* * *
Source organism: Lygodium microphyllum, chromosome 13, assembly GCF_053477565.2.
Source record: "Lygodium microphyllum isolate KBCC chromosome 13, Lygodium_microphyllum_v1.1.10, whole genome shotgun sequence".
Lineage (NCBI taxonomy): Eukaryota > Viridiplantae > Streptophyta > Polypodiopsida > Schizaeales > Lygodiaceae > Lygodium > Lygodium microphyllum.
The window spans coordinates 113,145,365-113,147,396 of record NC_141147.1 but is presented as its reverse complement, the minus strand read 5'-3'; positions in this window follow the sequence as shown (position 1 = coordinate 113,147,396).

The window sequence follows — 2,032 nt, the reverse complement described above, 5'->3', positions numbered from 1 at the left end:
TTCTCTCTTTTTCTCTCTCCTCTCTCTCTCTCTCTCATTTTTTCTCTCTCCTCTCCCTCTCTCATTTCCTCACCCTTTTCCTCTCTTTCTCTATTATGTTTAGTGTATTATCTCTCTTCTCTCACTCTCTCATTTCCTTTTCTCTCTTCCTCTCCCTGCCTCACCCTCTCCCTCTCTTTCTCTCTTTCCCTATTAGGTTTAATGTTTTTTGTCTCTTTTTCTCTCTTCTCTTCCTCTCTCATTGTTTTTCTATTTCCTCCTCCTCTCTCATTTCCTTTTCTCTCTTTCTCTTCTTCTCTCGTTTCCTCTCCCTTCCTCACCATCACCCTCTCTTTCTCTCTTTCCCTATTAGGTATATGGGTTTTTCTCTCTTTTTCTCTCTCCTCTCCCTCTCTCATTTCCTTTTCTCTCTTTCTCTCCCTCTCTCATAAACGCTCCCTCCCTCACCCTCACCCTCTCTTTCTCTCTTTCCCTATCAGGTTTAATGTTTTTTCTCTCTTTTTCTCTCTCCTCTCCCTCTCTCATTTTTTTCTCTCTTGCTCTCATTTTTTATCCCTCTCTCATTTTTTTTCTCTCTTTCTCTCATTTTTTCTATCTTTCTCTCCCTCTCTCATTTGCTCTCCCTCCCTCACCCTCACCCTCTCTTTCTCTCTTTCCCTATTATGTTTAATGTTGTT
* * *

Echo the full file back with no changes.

Source organism: Lygodium microphyllum, chromosome 13, assembly GCF_053477565.2.
Source record: "Lygodium microphyllum isolate KBCC chromosome 13, Lygodium_microphyllum_v1.1.10, whole genome shotgun sequence".
Lineage (NCBI taxonomy): Eukaryota > Viridiplantae > Streptophyta > Polypodiopsida > Schizaeales > Lygodiaceae > Lygodium > Lygodium microphyllum.
The window spans coordinates 113,145,365-113,147,396 of record NC_141147.1 but is presented as its reverse complement, the minus strand read 5'-3'; positions in this window follow the sequence as shown (position 1 = coordinate 113,147,396).

The window sequence follows — 2,032 nt, the reverse complement described above, 5'->3', positions numbered from 1 at the left end:
TTCTCTCTTTTTCTCTCTCCTCTCTCTCTCTCTCTCATTTTTTCTCTCTCCTCTCCCTCTCTCATTTCCTCACCCTTTTCCTCTCTTTCTCTATTATGTTTAGTGTATTATCTCTCTTCTCTCACTCTCTCATTTCCTTTTCTCTCTTCCTCTCCCTGCCTCACCCTCTCCCTCTCTTTCTCTCTTTCCCTATTAGGTTTAATGTTTTTTGTCTCTTTTTCTCTCTTCTCTTCCTCTCTCATTGTTTTTCTATTTCCTCCTCCTCTCTCATTTCCTTTTCTCTCTTTCTCTTCTTCTCTCGTTTCCTCTCCCTTCCTCACCATCACCCTCTCTTTCTCTCTTTCCCTATTAGGTATATGGGTTTTTCTCTCTTTTTCTCTCTCCTCTCCCTCTCTCATTTCCTTTTCTCTCTTTCTCTCCCTCTCTCATAAACGCTCCCTCCCTCACCCTCACCCTCTCTTTCTCTCTTTCCCTATCAGGTTTAATGTTTTTTCTCTCTTTTTCTCTCTCCTCTCCCTCTCTCATTTTTTTCTCTCTTGCTCTCATTTTTTATCCCTCTCTCATTTTTTTTCTCTCTTTCTCTCATTTTTTCTATCTTTCTCTCCCTCTCTCATTTGCTCTCCCTCCCTCACCCTCACCCTCTCTTTCTCTCTTTCCCTATTATGTTTAATGTTGTT